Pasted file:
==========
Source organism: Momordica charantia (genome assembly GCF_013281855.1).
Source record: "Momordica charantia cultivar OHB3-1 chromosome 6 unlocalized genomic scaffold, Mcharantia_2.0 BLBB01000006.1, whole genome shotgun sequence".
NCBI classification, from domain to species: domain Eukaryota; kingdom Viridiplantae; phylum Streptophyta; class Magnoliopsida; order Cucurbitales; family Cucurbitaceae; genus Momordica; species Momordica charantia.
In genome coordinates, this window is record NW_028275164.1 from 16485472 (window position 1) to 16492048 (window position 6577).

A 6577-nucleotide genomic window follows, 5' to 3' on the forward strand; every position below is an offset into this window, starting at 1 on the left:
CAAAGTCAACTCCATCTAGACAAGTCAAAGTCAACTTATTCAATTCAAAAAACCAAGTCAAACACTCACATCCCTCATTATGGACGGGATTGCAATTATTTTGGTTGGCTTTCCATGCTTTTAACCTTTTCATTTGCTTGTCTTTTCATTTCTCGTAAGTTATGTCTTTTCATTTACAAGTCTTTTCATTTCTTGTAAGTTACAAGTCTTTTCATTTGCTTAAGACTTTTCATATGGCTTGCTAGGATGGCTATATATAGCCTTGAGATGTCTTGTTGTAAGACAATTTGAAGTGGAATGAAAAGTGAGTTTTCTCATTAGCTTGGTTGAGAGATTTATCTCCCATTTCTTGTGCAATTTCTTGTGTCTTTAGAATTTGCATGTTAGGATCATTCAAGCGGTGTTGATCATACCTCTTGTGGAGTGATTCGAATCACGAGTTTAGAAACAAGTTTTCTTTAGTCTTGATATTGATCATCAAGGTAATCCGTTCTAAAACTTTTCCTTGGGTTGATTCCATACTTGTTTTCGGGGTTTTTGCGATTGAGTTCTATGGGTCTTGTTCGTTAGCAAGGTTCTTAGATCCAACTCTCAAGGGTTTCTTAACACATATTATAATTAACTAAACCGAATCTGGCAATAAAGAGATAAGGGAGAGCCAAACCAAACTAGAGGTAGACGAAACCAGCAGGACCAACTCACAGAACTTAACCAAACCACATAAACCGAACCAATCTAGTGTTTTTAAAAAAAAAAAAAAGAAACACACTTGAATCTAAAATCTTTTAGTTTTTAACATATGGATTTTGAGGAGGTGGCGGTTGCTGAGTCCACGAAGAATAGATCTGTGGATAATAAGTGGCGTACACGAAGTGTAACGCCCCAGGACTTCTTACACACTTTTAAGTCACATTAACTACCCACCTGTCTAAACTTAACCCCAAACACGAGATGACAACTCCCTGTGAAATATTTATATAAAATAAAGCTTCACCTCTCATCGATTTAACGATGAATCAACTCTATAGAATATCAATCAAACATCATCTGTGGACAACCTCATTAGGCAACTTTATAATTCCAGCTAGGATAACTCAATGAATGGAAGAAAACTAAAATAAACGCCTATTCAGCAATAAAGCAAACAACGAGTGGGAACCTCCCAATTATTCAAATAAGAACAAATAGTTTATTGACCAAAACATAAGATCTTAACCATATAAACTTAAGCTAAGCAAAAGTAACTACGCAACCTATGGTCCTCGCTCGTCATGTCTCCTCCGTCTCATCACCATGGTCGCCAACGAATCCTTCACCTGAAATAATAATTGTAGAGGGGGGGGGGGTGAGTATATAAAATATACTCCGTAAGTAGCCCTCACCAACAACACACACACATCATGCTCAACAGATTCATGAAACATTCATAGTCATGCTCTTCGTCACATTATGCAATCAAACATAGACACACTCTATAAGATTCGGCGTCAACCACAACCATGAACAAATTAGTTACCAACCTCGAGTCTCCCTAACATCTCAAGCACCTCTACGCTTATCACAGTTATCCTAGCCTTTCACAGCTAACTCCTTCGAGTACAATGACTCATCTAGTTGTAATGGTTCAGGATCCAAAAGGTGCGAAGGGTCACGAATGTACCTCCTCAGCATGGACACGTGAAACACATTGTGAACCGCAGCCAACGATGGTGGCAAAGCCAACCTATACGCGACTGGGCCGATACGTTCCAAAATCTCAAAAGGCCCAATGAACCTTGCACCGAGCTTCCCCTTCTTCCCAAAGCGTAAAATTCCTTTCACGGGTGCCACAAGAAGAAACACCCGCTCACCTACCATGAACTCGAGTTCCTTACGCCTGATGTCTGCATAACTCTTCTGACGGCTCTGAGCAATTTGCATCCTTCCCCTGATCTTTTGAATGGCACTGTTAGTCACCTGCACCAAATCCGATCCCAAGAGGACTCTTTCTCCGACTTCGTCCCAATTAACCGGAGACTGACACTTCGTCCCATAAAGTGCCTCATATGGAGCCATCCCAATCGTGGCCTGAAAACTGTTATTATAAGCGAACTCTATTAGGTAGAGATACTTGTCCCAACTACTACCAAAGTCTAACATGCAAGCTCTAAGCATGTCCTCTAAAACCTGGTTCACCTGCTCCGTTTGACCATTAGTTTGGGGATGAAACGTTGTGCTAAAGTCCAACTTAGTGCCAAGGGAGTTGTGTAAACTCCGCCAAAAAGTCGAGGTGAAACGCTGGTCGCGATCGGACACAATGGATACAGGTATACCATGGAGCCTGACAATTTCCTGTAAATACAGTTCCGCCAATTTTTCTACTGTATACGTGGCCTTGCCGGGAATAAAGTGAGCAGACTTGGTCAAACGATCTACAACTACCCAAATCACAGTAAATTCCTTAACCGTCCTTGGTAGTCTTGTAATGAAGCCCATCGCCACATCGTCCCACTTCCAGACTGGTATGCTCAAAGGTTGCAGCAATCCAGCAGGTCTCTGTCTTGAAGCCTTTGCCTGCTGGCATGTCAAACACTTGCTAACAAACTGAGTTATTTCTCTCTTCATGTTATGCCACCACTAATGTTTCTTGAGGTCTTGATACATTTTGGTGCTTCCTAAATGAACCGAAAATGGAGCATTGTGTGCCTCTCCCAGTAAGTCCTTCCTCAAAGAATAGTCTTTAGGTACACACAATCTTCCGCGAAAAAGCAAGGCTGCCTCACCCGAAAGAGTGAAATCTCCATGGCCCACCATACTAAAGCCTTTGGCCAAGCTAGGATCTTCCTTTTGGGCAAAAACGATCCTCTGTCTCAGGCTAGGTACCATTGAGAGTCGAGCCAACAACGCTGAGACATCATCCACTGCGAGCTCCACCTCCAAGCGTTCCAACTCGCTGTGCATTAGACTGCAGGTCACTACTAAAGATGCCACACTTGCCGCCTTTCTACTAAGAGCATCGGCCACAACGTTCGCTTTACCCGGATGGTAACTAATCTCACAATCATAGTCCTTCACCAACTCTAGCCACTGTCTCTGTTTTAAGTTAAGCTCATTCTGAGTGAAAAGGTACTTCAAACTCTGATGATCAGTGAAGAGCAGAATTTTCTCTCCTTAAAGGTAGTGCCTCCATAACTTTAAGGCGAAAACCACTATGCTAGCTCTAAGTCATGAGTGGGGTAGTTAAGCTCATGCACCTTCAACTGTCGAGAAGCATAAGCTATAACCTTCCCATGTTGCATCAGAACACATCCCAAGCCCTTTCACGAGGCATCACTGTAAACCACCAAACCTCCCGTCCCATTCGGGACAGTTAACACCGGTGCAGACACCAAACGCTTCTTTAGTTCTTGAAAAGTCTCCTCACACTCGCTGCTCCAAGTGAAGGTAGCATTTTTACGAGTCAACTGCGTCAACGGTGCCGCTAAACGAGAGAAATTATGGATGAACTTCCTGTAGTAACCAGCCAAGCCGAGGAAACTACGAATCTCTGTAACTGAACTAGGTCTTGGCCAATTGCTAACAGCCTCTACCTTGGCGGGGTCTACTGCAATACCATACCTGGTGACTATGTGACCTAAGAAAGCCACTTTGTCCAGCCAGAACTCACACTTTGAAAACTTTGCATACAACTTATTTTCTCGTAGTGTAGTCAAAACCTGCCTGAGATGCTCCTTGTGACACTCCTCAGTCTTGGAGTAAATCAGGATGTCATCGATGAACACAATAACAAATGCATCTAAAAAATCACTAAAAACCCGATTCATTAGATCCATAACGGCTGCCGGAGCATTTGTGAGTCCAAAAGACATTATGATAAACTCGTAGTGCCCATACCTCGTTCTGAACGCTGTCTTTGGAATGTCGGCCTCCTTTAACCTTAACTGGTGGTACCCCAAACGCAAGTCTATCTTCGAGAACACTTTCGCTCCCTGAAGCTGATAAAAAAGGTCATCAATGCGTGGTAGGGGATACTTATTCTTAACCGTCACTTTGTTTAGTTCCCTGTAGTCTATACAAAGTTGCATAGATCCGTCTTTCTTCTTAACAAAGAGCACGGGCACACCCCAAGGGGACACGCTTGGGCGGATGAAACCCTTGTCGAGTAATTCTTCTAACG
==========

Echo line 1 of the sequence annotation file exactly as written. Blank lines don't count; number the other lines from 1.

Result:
Source organism: Momordica charantia (genome assembly GCF_013281855.1).